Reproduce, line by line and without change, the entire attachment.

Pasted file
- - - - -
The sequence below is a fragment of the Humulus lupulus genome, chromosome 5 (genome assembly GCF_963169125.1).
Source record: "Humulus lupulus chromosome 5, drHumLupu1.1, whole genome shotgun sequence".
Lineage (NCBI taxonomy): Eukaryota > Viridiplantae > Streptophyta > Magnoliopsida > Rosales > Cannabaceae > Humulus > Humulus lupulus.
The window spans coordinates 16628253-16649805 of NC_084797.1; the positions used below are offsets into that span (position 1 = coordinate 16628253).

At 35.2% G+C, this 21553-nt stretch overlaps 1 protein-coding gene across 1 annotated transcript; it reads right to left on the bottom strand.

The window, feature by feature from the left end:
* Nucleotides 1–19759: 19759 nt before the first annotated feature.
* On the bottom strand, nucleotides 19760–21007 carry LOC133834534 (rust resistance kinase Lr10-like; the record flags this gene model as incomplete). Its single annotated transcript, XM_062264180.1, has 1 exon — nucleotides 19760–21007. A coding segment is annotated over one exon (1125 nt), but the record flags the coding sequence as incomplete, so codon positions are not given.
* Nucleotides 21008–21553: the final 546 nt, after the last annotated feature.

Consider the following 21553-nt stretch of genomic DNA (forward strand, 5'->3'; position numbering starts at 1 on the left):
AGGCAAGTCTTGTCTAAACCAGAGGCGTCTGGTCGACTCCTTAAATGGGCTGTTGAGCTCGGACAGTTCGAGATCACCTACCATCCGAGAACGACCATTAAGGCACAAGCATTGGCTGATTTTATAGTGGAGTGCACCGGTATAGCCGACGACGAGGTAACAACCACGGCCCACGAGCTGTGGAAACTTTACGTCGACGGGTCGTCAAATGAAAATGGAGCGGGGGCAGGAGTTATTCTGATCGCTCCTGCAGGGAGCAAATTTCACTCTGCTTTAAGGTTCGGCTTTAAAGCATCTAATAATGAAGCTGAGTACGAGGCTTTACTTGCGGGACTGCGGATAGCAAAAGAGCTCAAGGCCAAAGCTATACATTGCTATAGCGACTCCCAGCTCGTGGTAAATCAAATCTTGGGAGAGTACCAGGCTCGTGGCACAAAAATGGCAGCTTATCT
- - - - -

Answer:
The sequence below is a fragment of the Humulus lupulus genome, chromosome 5 (genome assembly GCF_963169125.1).
Source record: "Humulus lupulus chromosome 5, drHumLupu1.1, whole genome shotgun sequence".
Lineage (NCBI taxonomy): Eukaryota > Viridiplantae > Streptophyta > Magnoliopsida > Rosales > Cannabaceae > Humulus > Humulus lupulus.
The window spans coordinates 16628253-16649805 of NC_084797.1; the positions used below are offsets into that span (position 1 = coordinate 16628253).

At 35.2% G+C, this 21553-nt stretch overlaps 1 protein-coding gene across 1 annotated transcript; it reads right to left on the bottom strand.

The window, feature by feature from the left end:
* Nucleotides 1–19759: 19759 nt before the first annotated feature.
* On the bottom strand, nucleotides 19760–21007 carry LOC133834534 (rust resistance kinase Lr10-like; the record flags this gene model as incomplete). Its single annotated transcript, XM_062264180.1, has 1 exon — nucleotides 19760–21007. A coding segment is annotated over one exon (1125 nt), but the record flags the coding sequence as incomplete, so codon positions are not given.
* Nucleotides 21008–21553: the final 546 nt, after the last annotated feature.

Consider the following 21553-nt stretch of genomic DNA (forward strand, 5'->3'; position numbering starts at 1 on the left):
AGGCAAGTCTTGTCTAAACCAGAGGCGTCTGGTCGACTCCTTAAATGGGCTGTTGAGCTCGGACAGTTCGAGATCACCTACCATCCGAGAACGACCATTAAGGCACAAGCATTGGCTGATTTTATAGTGGAGTGCACCGGTATAGCCGACGACGAGGTAACAACCACGGCCCACGAGCTGTGGAAACTTTACGTCGACGGGTCGTCAAATGAAAATGGAGCGGGGGCAGGAGTTATTCTGATCGCTCCTGCAGGGAGCAAATTTCACTCTGCTTTAAGGTTCGGCTTTAAAGCATCTAATAATGAAGCTGAGTACGAGGCTTTACTTGCGGGACTGCGGATAGCAAAAGAGCTCAAGGCCAAAGCTATACATTGCTATAGCGACTCCCAGCTCGTGGTAAATCAAATCTTGGGAGAGTACCAGGCTCGTGGCACAAAAATGGCAGCTTATCT